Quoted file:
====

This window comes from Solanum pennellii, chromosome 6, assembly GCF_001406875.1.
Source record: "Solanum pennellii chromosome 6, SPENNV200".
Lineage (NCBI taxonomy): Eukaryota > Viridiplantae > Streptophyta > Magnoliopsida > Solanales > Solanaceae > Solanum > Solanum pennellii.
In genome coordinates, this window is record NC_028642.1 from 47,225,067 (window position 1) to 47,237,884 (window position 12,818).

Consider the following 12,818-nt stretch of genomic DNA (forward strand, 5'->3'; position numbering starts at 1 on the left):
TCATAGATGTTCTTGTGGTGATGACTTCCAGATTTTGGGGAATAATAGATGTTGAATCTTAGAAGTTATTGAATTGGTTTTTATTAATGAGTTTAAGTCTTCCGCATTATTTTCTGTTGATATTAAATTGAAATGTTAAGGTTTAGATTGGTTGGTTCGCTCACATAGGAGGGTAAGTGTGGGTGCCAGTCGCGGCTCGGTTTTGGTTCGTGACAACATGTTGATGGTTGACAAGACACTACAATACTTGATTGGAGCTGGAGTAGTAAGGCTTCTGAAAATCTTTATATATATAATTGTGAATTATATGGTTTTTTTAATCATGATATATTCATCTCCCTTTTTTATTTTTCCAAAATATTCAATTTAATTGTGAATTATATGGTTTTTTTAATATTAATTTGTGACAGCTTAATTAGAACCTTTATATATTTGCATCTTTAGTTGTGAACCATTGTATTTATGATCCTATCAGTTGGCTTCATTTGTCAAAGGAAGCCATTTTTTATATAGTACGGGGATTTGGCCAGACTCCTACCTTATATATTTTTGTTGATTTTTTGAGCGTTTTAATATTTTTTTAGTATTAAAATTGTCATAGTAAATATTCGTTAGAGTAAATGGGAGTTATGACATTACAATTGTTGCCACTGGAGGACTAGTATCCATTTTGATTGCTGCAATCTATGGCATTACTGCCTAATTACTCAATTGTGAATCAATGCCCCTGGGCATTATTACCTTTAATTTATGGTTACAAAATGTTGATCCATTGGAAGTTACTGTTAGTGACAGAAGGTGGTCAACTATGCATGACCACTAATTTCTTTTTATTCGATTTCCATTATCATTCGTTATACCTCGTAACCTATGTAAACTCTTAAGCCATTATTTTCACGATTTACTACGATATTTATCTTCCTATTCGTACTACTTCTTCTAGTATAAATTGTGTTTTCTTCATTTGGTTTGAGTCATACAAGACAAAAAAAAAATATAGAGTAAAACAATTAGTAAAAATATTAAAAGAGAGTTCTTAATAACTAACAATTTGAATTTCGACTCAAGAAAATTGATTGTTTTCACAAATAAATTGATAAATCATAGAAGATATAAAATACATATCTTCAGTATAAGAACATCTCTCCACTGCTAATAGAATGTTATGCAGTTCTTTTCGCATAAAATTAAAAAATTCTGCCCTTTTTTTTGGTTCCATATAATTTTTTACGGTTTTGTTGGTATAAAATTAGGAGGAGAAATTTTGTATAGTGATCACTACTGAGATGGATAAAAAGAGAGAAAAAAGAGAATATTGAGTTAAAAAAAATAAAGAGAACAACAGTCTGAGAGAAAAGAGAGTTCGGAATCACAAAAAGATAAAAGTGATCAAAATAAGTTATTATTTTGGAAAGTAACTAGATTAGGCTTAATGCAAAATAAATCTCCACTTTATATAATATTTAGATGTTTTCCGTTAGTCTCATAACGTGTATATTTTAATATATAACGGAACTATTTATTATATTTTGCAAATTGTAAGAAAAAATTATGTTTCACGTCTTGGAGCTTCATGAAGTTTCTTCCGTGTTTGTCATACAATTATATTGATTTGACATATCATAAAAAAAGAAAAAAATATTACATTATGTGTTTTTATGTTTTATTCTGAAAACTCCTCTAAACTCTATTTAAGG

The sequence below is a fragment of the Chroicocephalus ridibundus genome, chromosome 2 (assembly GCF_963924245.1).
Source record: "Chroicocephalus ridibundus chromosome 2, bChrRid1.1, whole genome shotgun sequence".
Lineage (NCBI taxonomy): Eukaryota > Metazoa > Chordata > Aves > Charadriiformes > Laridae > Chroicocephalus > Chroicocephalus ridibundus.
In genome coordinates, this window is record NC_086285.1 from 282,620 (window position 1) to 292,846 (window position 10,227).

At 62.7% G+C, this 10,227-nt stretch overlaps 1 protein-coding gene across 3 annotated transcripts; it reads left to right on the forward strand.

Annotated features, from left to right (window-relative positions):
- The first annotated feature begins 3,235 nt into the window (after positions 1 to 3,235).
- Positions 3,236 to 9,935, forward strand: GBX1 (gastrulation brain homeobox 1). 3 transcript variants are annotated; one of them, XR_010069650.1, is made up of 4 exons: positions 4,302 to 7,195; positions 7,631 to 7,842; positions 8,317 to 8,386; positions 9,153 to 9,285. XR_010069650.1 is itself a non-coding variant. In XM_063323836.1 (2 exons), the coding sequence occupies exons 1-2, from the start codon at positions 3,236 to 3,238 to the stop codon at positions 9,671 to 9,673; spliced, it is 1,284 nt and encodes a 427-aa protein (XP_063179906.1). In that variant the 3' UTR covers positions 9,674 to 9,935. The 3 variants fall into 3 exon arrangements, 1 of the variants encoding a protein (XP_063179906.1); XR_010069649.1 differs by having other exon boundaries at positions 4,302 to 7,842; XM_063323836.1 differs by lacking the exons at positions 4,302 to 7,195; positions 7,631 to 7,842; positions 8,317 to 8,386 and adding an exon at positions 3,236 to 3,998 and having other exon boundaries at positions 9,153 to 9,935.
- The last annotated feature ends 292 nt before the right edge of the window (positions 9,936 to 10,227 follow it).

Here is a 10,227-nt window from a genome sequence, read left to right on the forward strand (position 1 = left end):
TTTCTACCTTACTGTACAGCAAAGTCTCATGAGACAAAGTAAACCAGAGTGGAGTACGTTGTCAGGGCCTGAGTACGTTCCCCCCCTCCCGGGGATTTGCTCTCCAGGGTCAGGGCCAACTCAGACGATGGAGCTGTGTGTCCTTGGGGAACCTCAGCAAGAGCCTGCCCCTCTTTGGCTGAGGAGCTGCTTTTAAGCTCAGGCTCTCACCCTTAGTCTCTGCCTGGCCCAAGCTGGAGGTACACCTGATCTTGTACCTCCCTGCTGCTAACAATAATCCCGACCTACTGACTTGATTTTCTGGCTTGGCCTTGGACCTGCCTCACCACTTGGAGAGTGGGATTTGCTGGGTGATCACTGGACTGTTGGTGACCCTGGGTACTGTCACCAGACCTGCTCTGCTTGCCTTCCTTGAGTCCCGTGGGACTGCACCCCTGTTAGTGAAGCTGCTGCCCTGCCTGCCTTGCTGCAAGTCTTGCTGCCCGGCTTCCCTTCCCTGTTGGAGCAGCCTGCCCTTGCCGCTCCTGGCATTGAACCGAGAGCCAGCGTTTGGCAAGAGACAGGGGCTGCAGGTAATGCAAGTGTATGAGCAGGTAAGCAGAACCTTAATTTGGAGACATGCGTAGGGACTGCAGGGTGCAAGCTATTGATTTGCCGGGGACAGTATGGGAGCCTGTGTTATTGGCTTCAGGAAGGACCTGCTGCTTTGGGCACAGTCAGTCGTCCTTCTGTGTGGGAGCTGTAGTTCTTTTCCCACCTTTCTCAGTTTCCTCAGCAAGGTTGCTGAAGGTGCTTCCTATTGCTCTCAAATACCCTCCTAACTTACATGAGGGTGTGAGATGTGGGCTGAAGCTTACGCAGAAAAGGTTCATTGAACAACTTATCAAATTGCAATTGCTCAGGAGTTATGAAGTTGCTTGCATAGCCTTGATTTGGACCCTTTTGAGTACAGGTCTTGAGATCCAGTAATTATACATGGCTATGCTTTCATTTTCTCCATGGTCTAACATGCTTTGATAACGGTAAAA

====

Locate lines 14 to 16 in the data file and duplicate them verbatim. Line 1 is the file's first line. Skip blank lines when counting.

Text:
- Positions 3,236 to 9,935, forward strand: GBX1 (gastrulation brain homeobox 1). 3 transcript variants are annotated; one of them, XR_010069650.1, is made up of 4 exons: positions 4,302 to 7,195; positions 7,631 to 7,842; positions 8,317 to 8,386; positions 9,153 to 9,285. XR_010069650.1 is itself a non-coding variant. In XM_063323836.1 (2 exons), the coding sequence occupies exons 1-2, from the start codon at positions 3,236 to 3,238 to the stop codon at positions 9,671 to 9,673; spliced, it is 1,284 nt and encodes a 427-aa protein (XP_063179906.1). In that variant the 3' UTR covers positions 9,674 to 9,935. The 3 variants fall into 3 exon arrangements, 1 of the variants encoding a protein (XP_063179906.1); XR_010069649.1 differs by having other exon boundaries at positions 4,302 to 7,842; XM_063323836.1 differs by lacking the exons at positions 4,302 to 7,195; positions 7,631 to 7,842; positions 8,317 to 8,386 and adding an exon at positions 3,236 to 3,998 and having other exon boundaries at positions 9,153 to 9,935.
- The last annotated feature ends 292 nt before the right edge of the window (positions 9,936 to 10,227 follow it).

Here is a 10,227-nt window from a genome sequence, read left to right on the forward strand (position 1 = left end):